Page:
"Getting It Together"
It is by universal misunderstanding that all agree.
Democracy assigns importance to consensus. After all, the voters ultimately must support action on controversial issues. In a pluralistic democracy, however, consensus tends to be both short-lived and shallow. It is difficult to get a diverse population to agree.
Consensus among a group of people can be evaluated in three dimensions. Let's begin with breadth and depth.
1) Breadth of consensus - On a specific issue , how many members of the group agree?
For example, a great majority of people agree that, in general, traffic laws should be followed. The breadth here is substantial. Still, some exempt themselves from obeying stop signs on lightly traveled roads, others not. Many go far faster than the speed limit when it seems safe, others will obey the law even on a deserted four lane highway. So even where principle is generally honored, specific practice is open for personal decision. Thus, not only the breadth, but the depth of consensus is an important consideration. What is that?
2) Depth of consensus- given consensus on a specific issue, how many details are agreed to?
People may share consensus on a specific issue, for example, that teenage pregnancies should be reduced; but disagree when it comes to how. Some may advocate more sex education; others, the distribution of birth control devices; others, still, abstinence. Thus the initial consensus dissolves into competing proposals for action.
Depth of consensus explains much about disputes. Consider the political argumentation of elections. Citizens often complain that political candidates avoid discussing issues and overindulge in sloganizing. But savvy candidates know that slogans are a mechanism for creating consensus and that getting specific risks destroying it. Voters may agree with slogans, but usually have differing ideas on the details. (See Chapter 2 on slogans.)
We sometimes naively expect that by “getting clearer” we can resolve conflicts. People pushing for greater “clarity,” greater specificity, and probing for hidden disagreements could easily undermine consensus. If we all “really” understood one another, we would disagree on even more.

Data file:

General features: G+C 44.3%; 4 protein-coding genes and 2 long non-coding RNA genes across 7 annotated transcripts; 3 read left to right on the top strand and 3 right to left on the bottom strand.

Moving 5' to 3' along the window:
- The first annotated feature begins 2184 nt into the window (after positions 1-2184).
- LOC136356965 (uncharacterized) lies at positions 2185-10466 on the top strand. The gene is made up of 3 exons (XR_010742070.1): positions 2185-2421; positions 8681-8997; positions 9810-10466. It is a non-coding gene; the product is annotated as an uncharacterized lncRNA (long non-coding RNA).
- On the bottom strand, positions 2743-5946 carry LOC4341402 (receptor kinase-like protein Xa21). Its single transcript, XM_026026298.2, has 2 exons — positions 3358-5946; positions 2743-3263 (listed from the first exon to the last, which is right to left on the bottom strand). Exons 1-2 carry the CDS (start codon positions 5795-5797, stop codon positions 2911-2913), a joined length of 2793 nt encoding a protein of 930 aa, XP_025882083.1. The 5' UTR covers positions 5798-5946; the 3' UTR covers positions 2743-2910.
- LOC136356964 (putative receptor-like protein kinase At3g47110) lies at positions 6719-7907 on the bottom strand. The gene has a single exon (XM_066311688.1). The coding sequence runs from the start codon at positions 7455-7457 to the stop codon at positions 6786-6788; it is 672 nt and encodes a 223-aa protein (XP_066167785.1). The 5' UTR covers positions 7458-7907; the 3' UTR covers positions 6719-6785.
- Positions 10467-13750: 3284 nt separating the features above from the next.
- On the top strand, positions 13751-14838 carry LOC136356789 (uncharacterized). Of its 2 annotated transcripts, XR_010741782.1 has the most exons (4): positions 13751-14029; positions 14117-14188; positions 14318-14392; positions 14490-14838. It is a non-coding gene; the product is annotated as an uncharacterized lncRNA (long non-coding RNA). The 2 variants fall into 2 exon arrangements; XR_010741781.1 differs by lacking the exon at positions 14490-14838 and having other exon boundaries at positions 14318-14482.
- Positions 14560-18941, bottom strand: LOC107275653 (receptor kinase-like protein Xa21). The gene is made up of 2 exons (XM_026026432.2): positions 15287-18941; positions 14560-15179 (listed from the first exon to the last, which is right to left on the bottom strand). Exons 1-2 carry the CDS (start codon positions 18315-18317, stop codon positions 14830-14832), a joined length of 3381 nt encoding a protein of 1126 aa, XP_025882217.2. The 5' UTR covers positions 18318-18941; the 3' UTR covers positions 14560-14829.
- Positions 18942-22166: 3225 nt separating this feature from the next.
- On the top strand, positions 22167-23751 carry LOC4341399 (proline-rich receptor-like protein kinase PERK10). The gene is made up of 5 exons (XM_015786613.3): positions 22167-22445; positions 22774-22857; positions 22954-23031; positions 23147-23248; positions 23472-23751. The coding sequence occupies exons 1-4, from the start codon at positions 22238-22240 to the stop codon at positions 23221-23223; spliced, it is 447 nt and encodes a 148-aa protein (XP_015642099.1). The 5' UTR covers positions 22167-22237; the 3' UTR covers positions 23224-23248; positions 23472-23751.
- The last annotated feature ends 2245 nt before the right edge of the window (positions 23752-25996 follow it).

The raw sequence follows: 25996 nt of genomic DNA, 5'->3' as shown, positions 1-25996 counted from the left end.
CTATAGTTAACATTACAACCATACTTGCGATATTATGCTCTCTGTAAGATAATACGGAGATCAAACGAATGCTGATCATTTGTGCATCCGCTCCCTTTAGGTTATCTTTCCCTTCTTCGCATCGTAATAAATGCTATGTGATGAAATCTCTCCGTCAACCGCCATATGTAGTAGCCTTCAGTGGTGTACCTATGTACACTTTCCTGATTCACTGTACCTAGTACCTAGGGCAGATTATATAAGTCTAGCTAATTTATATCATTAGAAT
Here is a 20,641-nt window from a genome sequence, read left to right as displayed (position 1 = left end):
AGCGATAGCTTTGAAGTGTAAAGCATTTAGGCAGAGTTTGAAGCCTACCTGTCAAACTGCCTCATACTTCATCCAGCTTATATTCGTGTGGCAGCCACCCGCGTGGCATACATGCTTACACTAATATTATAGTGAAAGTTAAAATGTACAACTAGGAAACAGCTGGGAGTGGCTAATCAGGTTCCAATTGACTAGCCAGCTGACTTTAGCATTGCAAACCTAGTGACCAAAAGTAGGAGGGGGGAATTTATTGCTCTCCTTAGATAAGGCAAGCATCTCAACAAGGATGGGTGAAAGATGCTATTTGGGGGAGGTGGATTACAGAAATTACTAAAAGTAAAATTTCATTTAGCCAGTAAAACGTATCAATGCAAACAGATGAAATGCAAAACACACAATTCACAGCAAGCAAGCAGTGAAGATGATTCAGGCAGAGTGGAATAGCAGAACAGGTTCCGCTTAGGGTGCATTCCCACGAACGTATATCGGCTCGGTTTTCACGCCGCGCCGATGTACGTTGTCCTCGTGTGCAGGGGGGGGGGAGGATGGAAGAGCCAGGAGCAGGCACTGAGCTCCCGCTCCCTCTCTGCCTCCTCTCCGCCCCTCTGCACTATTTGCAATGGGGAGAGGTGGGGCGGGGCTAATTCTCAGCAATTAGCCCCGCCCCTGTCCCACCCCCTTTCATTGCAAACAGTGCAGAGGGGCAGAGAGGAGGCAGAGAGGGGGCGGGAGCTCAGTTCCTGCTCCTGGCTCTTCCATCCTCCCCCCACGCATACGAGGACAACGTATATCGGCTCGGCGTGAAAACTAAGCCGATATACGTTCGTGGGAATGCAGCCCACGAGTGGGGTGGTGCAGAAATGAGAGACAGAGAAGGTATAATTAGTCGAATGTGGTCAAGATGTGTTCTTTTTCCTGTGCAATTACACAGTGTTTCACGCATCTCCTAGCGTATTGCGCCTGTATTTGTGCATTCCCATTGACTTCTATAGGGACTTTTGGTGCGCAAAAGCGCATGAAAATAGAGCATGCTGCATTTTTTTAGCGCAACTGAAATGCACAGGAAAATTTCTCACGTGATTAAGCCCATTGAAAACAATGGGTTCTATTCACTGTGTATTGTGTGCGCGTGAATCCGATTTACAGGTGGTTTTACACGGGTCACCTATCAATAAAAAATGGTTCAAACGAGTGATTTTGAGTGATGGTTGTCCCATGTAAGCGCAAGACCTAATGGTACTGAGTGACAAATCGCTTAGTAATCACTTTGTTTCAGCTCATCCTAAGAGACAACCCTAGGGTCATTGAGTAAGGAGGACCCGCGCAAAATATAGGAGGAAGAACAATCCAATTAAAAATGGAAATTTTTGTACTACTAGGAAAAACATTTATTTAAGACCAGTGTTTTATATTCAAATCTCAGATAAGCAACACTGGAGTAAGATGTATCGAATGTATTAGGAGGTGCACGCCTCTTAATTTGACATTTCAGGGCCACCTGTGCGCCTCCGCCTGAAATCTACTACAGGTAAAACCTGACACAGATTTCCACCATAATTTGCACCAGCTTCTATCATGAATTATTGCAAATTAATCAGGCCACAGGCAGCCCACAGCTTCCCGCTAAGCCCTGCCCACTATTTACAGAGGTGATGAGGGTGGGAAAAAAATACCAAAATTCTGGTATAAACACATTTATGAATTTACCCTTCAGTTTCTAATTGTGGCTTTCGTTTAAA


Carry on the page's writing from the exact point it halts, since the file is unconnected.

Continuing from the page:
For this reason, disputants spend a lot of time making issues appear "simpler" than they really are. Where commitment is unclear, obscurity is functional. Superficiality, vagueness and sloganizing in a dispute can be the means for establishing and maintaining a broad, if shallow, consensus.
Consider a wedding ceremony. Couples vow to “love and honor” one another as their families solemnly observe. But the breadth of consensus symbolized by attendance at the marriage ceremony would probably be undercut if specifics about what "loving and honoring" mean in specific instances were made out in advance.
The Consensus Curve
The Consensus Curve (below) shows how this works. In examining the curve notice that the slogan initially enjoys broad but shallow consensus; but fewer and fewer agree on how that should translate into action in specific instances. As we add "by" statements (by compromising on money matters, by tolerating obnoxious in-laws, etc.) more and more people in the family circle say "count me out." In the end, only a relatively narrow group of people share deep (detailed) consensus on what "love and honor" means in specific instances. Hopefully, this group still includes the bride and groom....